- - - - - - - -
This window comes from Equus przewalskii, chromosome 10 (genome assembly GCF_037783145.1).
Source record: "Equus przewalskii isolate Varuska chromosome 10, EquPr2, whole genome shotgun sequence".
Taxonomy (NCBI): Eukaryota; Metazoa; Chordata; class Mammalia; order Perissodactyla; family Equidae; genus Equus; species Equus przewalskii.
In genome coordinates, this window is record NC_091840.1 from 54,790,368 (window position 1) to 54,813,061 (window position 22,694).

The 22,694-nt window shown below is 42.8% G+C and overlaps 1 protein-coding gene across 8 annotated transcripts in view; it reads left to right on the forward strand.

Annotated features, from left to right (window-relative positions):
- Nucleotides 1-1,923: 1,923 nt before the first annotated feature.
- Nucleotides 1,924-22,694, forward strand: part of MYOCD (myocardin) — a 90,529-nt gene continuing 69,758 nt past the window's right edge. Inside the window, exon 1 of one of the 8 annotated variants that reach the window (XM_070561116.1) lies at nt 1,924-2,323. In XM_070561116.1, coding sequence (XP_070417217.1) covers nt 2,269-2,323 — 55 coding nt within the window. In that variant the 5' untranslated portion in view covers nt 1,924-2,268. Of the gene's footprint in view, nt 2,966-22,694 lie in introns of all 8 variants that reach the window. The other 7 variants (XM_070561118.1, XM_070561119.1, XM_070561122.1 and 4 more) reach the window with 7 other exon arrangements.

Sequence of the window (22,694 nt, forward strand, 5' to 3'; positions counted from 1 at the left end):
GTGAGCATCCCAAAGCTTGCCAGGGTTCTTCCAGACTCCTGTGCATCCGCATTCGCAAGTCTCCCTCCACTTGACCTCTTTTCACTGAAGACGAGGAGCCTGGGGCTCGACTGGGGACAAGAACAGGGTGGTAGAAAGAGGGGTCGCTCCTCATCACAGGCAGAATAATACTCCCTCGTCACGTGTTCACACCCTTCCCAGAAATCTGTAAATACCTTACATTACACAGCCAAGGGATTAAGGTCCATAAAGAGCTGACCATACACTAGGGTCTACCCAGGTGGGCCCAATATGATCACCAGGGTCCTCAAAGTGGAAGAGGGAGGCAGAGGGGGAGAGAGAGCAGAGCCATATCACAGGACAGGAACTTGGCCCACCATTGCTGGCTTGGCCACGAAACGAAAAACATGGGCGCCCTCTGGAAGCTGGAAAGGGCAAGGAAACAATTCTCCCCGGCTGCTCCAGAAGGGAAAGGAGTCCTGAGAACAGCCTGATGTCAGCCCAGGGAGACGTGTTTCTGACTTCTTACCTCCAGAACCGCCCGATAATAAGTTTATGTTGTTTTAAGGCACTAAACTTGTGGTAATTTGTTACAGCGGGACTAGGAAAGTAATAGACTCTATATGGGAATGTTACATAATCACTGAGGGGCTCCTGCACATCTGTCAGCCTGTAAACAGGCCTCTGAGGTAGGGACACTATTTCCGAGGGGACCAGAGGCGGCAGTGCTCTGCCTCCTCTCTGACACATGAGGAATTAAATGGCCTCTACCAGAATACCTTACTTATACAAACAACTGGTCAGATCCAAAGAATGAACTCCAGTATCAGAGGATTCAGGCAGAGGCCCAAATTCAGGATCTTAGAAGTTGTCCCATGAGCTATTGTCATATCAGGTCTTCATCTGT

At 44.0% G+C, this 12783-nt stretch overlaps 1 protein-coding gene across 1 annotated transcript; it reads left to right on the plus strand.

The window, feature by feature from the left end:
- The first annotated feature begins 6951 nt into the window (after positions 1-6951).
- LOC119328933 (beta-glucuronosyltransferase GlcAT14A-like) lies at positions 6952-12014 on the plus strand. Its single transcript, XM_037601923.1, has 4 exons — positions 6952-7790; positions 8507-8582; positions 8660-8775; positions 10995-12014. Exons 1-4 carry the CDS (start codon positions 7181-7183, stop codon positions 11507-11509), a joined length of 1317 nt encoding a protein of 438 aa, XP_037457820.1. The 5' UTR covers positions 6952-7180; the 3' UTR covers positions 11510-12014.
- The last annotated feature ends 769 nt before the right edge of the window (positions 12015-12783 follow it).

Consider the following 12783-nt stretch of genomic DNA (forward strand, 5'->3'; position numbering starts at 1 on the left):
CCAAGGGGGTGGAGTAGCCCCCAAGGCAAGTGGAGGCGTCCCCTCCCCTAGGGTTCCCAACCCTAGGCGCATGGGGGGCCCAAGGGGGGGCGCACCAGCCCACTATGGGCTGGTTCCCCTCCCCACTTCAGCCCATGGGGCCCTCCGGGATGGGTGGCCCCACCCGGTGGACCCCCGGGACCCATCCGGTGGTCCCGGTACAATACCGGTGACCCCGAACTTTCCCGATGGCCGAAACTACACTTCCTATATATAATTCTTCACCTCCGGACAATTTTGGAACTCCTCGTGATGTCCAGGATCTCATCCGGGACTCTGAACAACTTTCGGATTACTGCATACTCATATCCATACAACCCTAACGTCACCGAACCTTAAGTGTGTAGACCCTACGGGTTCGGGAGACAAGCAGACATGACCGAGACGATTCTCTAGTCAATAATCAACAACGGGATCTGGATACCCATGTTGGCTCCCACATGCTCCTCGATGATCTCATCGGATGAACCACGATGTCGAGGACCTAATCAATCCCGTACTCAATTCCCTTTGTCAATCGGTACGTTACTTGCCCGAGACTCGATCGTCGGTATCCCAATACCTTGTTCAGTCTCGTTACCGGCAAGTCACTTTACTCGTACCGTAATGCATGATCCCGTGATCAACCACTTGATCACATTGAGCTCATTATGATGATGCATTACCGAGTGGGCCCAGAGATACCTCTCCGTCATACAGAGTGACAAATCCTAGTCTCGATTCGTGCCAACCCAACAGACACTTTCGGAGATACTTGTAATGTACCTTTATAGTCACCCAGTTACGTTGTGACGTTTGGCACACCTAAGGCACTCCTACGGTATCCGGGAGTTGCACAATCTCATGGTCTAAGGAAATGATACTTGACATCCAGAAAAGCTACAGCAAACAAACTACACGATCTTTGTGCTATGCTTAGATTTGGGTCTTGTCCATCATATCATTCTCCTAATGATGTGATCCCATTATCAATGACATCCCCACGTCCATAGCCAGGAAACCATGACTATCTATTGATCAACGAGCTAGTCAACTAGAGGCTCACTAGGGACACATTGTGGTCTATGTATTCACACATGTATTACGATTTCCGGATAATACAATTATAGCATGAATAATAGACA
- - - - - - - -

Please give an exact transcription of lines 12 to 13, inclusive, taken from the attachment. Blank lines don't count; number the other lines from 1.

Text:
The window, feature by feature from the left end:
- The first annotated feature begins 6951 nt into the window (after positions 1-6951).